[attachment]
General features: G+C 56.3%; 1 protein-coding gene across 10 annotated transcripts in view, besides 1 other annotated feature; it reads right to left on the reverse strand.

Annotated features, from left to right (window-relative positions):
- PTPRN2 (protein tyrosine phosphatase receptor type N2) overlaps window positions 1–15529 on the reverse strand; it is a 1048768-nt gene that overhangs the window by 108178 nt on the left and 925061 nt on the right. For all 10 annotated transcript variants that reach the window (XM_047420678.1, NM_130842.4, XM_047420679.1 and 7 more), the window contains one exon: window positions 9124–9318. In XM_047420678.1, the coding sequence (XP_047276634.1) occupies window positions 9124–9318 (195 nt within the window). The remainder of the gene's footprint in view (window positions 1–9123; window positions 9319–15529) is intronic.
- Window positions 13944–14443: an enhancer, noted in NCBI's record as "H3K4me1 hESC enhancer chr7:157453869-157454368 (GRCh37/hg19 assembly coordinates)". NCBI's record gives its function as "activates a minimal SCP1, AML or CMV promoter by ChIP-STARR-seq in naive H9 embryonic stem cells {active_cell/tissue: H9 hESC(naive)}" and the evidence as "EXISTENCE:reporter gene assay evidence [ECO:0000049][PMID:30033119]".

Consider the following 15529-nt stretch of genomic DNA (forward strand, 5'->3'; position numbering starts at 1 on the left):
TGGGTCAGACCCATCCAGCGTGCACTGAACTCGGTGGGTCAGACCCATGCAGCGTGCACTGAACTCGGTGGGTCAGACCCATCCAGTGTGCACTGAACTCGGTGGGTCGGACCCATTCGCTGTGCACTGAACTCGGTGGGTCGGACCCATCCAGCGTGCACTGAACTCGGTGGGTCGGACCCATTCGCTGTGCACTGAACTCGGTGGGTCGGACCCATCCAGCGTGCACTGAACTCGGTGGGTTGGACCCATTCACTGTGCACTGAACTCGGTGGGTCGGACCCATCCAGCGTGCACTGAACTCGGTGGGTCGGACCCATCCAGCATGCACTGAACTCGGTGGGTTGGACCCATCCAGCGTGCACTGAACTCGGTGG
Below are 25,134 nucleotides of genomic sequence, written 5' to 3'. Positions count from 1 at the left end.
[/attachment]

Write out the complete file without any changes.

General features: G+C 56.3%; 1 protein-coding gene across 10 annotated transcripts in view, besides 1 other annotated feature; it reads right to left on the reverse strand.

Annotated features, from left to right (window-relative positions):
- PTPRN2 (protein tyrosine phosphatase receptor type N2) overlaps window positions 1–15529 on the reverse strand; it is a 1048768-nt gene that overhangs the window by 108178 nt on the left and 925061 nt on the right. For all 10 annotated transcript variants that reach the window (XM_047420678.1, NM_130842.4, XM_047420679.1 and 7 more), the window contains one exon: window positions 9124–9318. In XM_047420678.1, the coding sequence (XP_047276634.1) occupies window positions 9124–9318 (195 nt within the window). The remainder of the gene's footprint in view (window positions 1–9123; window positions 9319–15529) is intronic.
- Window positions 13944–14443: an enhancer, noted in NCBI's record as "H3K4me1 hESC enhancer chr7:157453869-157454368 (GRCh37/hg19 assembly coordinates)". NCBI's record gives its function as "activates a minimal SCP1, AML or CMV promoter by ChIP-STARR-seq in naive H9 embryonic stem cells {active_cell/tissue: H9 hESC(naive)}" and the evidence as "EXISTENCE:reporter gene assay evidence [ECO:0000049][PMID:30033119]".

Consider the following 15529-nt stretch of genomic DNA (forward strand, 5'->3'; position numbering starts at 1 on the left):
TGGGTCAGACCCATCCAGCGTGCACTGAACTCGGTGGGTCAGACCCATGCAGCGTGCACTGAACTCGGTGGGTCAGACCCATCCAGTGTGCACTGAACTCGGTGGGTCGGACCCATTCGCTGTGCACTGAACTCGGTGGGTCGGACCCATCCAGCGTGCACTGAACTCGGTGGGTCGGACCCATTCGCTGTGCACTGAACTCGGTGGGTCGGACCCATCCAGCGTGCACTGAACTCGGTGGGTTGGACCCATTCACTGTGCACTGAACTCGGTGGGTCGGACCCATCCAGCGTGCACTGAACTCGGTGGGTCGGACCCATCCAGCATGCACTGAACTCGGTGGGTTGGACCCATCCAGCGTGCACTGAACTCGGTGG
Below are 25,134 nucleotides of genomic sequence, written 5' to 3'. Positions count from 1 at the left end.